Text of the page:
Individual Futures Options Solutions

Take advantage of the features of futures options without having to go through complex mathematical formulas.
individual solutions

We offer several categories of solutions.

Within each category, only a small number of solutions are provided, primarily for the purpose of illustrating ideas. The number of possible option solutions is practically unlimited.

  • SOLUTION 1. FIXED INTEREST INCOME RATE IN USD, EUR, GBP.

    Situation.

    Global rates have risen. Many banks do not pay comparable interest on deposits. To get a good rate on a deposit, it is usually necessary to choose a long term without the possibility of withdrawing the deposit. Many futures brokers do not pay interest on balances or pay a disproportionate rate.

    Solution.

    Certain option solutions provide fixed returns comparable to current market rate.

    In this case:
    • You can choose almost any period on the horizon from a week to a year;
    • You can continue to use your account for trading (there are some nuances) as opposed to a “frozen” deposit in a bank.
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  • SOLUTION 2. “FREE” BET ON AN ASSET RISE/FALL.

    Situation.

    There is a forecast of changes in prices for an asset over a certain horizon. There is a choice of options solutions on how to work out the forecast. But these solutions are not free, but require the payment of option premiums.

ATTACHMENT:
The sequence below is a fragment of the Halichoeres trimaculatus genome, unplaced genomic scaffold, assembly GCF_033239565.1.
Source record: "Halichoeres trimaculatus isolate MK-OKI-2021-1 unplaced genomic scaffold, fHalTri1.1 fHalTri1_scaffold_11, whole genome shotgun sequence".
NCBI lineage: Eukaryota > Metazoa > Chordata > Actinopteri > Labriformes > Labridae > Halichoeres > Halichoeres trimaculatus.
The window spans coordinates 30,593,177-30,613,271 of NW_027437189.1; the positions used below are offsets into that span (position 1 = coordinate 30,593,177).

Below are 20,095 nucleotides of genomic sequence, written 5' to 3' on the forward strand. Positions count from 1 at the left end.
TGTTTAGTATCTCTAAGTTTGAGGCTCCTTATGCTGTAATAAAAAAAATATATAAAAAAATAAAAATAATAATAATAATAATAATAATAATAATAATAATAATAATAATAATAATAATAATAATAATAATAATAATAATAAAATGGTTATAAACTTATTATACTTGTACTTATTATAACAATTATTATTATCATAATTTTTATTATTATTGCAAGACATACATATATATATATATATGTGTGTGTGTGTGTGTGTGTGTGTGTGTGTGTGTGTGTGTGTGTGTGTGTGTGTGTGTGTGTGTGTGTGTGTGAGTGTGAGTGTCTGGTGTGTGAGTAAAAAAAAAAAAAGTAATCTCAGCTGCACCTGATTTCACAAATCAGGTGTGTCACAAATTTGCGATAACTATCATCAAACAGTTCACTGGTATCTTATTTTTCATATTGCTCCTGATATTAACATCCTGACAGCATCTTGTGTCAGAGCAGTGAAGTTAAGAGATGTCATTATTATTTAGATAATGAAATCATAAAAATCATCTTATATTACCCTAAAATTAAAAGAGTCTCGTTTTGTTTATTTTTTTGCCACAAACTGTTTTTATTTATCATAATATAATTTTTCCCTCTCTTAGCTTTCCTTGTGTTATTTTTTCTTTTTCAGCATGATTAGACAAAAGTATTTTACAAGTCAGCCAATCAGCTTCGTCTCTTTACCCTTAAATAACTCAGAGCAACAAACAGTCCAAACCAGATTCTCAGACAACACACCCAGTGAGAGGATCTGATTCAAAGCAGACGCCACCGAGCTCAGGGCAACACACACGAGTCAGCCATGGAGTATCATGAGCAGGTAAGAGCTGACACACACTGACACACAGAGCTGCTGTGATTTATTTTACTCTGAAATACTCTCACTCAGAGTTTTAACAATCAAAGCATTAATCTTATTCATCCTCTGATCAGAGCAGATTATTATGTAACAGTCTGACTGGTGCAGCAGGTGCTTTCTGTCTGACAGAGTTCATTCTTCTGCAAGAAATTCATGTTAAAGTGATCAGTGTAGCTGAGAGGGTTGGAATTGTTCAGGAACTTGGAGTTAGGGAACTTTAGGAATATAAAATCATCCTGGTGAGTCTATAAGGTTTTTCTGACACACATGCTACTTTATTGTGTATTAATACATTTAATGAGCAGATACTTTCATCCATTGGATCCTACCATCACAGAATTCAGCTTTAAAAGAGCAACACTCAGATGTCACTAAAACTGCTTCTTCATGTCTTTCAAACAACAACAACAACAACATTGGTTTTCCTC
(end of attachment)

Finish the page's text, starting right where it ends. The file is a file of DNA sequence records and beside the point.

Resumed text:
Solution.

    The right combination of the strategies in Solution 1 and the options solutions provide a “free” solution that offsets the payment of option premiums.

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  • SOLUTION 1. “SMART ALL-IN” OR “MAKE X-TIMES A PREMIUM A DAY.”

    Situation.

    There is a forecast of quite strong movement for the day.

    Solution.

    A today's option (with an expiration date today) is purchased in the hope that the forecast will come true. In this case, profits can be achieved that are multiples of the premium spent.

    Example.

    E-Mini S&P 500 futures.

    In the area of the top there was a purchase of today's (with expiration today) put with a strike of 4000 for 1.00 points ($50). In the first “poke” down, the option cost 20.00 points ($1,000), that is 20-times of premium paid were made. At the beginning of the second “poke” down, the option cost 34.00 points ($1,700), i.e made 34-times of premium paid.

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  • SOLUTION 2. EXCLUDE “TAKING OUT” STOPS AND RISKS OF “GAPS”.

    Situation.

    There is an opinion that it is necessary to limit losses by placing stop orders, the so-called “stop loss”. In this case, the stop order may be executed, but the market then turns in the direction of the original position, which, in the end, could even be profitable.

    Solution.

    Using options as an alternative to stop loss. A stop loss implemented in this way gives the position a greater chance of returning to the profitable zone and eliminates losses associated with gaps beyond the stop loss level.

    Example.

    "Stop Loss". Corn futures.